As seen in: Issue 39

5 Cool Ways to Conserve Garden Soil

Soil is not an infinite resource. The United Nations predicts we only have 60 years of topsoil left; it’s more essential than ever to protect it. Many gardeners replace their soil every growing season but reusing it is possible! You’ll save some green and be a little greener in the process; some of the following techniques help fight climate change and boost food security. Here are our 5 Cool Ways to conserve soil in the garden!



Conserving Soil

Biochar is the ultimate soil amendment, and it has the track record to prove it; its many benefits have been tested over 2,000 years! Biochar was first discovered by the indigenous people of the Amazon, who created charcoal and mixed it into their agricultural soils. All of these years later, the black earth in the Amazon remains incredibly fertile; crops grown there require no additional fertilizers or additives. Biochar is made through pyrolysis, the burning of organic materials in an airtight, oxygen-free system. The result is a porous carbon that retains water and nutrients and offers a welcoming, long-term home to beneficial soil biology. You can buy biochar or make it yourself; however, do plenty of research before deciding to take the latter route. The best time to add pre-inoculated or charged biochar to the soil is while you’re building a new garden. Be sure to follow the recommendations on the label of the biochar product you choose. After application, enjoy incredible yields without the use of chemical fertilizers or pesticides.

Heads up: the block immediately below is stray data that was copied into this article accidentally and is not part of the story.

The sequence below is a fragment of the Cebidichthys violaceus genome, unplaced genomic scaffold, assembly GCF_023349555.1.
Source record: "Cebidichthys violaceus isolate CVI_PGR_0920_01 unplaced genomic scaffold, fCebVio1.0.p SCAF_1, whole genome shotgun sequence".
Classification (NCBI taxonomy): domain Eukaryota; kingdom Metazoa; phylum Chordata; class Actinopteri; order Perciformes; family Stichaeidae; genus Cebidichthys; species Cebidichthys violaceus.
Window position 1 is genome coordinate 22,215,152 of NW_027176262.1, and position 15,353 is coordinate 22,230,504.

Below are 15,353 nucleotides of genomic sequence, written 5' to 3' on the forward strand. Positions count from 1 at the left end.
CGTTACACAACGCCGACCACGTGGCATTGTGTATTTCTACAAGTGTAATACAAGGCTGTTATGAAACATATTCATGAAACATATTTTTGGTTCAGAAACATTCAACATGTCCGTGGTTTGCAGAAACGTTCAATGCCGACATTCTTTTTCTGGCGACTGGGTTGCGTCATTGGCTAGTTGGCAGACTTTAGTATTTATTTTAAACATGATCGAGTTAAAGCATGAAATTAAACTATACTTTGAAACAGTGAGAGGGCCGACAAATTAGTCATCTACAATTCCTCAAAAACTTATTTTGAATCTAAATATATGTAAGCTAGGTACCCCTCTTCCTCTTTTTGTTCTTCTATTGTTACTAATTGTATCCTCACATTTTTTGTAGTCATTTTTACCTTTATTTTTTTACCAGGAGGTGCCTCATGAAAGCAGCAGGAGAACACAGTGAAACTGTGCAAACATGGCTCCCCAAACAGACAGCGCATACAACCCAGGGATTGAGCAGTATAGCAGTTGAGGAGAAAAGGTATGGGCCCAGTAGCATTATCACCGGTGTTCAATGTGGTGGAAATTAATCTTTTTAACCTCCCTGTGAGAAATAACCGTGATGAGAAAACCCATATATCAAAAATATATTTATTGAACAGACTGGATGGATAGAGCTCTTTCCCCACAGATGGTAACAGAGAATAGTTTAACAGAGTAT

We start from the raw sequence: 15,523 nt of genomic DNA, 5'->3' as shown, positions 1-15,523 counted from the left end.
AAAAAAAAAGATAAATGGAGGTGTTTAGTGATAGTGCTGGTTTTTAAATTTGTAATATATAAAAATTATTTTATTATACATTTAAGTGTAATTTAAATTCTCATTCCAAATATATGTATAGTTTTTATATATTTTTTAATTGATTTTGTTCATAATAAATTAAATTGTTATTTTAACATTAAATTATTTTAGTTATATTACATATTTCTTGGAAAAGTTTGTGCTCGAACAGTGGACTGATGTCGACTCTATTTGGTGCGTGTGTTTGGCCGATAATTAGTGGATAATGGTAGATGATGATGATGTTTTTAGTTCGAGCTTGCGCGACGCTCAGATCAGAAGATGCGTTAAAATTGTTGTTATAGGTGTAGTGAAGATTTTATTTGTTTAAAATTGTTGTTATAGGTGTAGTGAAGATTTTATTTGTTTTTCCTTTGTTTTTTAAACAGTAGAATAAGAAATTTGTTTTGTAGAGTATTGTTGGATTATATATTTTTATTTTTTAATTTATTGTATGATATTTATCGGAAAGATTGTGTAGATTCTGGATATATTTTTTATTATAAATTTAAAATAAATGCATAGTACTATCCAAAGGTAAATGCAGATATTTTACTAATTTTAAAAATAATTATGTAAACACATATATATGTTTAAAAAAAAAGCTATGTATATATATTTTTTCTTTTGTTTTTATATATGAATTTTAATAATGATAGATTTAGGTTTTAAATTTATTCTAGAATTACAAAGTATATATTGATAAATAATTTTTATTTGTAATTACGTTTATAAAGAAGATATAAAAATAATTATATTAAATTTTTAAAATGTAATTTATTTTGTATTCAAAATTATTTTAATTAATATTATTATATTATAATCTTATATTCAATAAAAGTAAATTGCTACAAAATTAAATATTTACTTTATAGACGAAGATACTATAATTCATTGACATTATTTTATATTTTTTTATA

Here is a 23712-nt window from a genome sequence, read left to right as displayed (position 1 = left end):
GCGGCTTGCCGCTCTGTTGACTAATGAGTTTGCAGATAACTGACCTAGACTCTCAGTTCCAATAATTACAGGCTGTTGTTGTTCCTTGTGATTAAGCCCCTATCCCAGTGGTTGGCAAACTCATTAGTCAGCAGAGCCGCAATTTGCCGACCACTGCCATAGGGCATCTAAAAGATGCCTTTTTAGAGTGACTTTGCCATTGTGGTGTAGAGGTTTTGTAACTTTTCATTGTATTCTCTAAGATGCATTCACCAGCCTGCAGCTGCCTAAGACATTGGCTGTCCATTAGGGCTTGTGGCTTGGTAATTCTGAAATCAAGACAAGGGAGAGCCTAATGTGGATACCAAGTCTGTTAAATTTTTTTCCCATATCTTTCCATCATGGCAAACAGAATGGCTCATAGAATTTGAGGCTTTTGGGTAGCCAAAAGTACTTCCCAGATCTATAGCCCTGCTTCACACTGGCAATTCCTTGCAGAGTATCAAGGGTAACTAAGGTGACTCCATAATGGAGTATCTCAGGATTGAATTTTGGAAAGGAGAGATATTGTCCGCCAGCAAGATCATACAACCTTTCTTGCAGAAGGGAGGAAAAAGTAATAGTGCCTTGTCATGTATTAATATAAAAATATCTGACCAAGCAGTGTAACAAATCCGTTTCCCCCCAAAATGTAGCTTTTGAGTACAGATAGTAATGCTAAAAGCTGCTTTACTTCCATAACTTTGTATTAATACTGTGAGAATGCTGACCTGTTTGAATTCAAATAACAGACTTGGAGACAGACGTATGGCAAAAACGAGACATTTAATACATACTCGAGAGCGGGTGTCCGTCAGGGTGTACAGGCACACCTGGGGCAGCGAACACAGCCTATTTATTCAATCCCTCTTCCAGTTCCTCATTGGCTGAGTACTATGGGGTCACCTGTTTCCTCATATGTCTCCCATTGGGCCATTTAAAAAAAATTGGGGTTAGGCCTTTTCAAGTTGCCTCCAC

Cover Crops

Conserving Soil

The importance of cover crops to the world of agriculture cannot be overstated. As our plants grow, they take nutrients from the soil to make it to harvest time. After harvest, it’s essential to replenish the earth, and one of the simplest ways to do that is to cover the bare ground with plant growth. Beyond rebuilding nitrogen and organic matter reserves, cover crops work overtime by preventing soil erosion and suppressing weeds. Choose from various plants such as buckwheat, rye, hairy vetch, white clover, field peas, and more. Plant them after harvest, generally in the late fall, so the soil is covered throughout the winter. Then, in the spring, till or mulch the plants to release nutrients further into the ground. While cover crops are more typically used in large-scale farming, they offer the same benefits to home gardeners, no matter how big or small the plot.

No-Dig or Dig-Once

Conserving Soil

The no-dig or no-till technique ditches shovels, weeders, and heavy machinery focusing instead on keeping precious soil life intact. When the earth is left undisturbed, carbon remains trapped in the ground, and weeds won’t germinate because they won’t be disturbed or get any sun. You can follow several no-dig methods, but a simple way to do it is to make a lasagna garden by layering newspaper or cardboard, hay, straw, chopped leaves, and then compost on top. You can even create no-dig container gardens by using a large-size pot and placing 2-3” of bark mulch in the bottom. After, alternate between thin, 1-2” layers of nitrogen (compost, fresh grass clippings) and carbon (coir, chopped leaves). Whether growing in the ground, raised beds, or containers, be sure to moisten the layers as you add them and mix in some worm castings or organic fertilizer to the compost to help the decomposition process along. This is a fantastic way to conserve soil by creating your own nutrient-dense mix with easily accessible (and often free) materials!